My skin thickened just in time and prepared me for the day my father decided to leave. Without a warning and without a goodbye, my father had decided that the family he had formed with us was not what he wanted for his life anymore. Coming home to my mother crying in front of the closet my father had emptied changed the perspective I always had. The day my father left was the day I realized that my upbringing had prepared me for that moment.

I understood that I didn’t want situations like that to define me and that I wanted to do something remarkable with my life. I focused on school, my job, and being my mother’s greatest emotional support. I put on my shoulders a responsibility that I could not carry, but had to assume for my family’s well-being. My mom and I always say that we formed a team of two without realizing it. We made an unspoken agreement to build a new foundation to support a family that was falling apart.

Sometimes I look back to those times and I cannot believe that the woman I once saw lamenting the loss of her marriage became the strong and determined mother I so admire. A woman who raised three children by herself and who used everything in her power to make them good people. After my father left, my mother not only knew how to deal wisely with the anguish of an uncertain future for her now single parent family, but also she knew how to anticipate all of our needs.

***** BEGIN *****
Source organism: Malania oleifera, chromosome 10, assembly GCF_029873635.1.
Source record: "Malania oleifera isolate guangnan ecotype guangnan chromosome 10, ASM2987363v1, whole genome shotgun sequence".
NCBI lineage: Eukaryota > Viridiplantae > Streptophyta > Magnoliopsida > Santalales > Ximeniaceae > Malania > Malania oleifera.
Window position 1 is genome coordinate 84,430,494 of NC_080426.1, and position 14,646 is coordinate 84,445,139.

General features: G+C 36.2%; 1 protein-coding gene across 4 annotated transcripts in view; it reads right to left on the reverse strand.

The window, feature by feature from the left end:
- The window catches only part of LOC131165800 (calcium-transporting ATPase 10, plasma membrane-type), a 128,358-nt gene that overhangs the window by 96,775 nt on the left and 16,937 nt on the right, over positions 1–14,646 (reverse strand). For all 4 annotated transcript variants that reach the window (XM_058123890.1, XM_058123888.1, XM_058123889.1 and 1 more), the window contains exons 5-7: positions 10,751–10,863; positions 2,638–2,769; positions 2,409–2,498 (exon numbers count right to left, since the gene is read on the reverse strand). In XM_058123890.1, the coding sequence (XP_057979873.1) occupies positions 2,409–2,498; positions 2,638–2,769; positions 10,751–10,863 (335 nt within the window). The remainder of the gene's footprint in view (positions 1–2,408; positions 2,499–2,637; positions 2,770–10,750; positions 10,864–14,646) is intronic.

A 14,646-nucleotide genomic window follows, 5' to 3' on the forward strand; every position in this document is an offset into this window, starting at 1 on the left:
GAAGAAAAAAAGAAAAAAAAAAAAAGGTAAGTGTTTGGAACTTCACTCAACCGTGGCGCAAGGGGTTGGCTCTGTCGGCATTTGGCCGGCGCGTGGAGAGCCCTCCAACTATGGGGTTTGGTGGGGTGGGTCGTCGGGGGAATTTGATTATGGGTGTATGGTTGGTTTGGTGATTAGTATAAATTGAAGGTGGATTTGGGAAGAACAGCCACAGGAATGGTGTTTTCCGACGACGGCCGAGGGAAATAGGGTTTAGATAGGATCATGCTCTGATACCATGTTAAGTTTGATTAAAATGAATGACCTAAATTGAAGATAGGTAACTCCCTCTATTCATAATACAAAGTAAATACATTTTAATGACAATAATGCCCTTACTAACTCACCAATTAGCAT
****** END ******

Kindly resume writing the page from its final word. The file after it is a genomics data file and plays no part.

After graduating high school I intended to apply to medical school, however, I ended up enrolling in dentistry school at my local public university. It was my mother who motivated me to continue learning, growing and working on myself, but coming from a conservative culture, she suggested dentistry, not medicine, would be the career that allowed me to have time for a family.

During my studies, I began to learn how fascinating the human body is and everything that we still need to learn from it. Nonetheless, the fatigue caught up with me. I needed more hours in the day to be able to work full-time while attending a school as demanding as dentistry. Even though I was passionate about my studies, I understood that what I was doing was not sustainable. 

I ventured to enroll in the Au Pair program. It was the perfect way to combine my love for children and my desire to travel. In less time than I thought possible, I had filled out the necessary paperwork and was being interviewed by families from all over the United States. The Stevens family opened their home to me, and they trusted me to take care of what is most precious to them: their children.

I moved to a different country by myself, to live with a family that I only knew through a screen. Moving abroad brought out the brave woman that I didn’t know I had inside me. I moved to a place where English was not, at least then, my dominant language and the traditions and customs were considerably different. The moment I stepped off the plane and heard people speaking English, I realized what a huge step I had taken. I adjusted to living with three wonderful kids, and eating frozen food for dinner. I grew to enjoy the tranquility of the suburbs and realized how much I liked eating bagels with cream cheese on the weekends.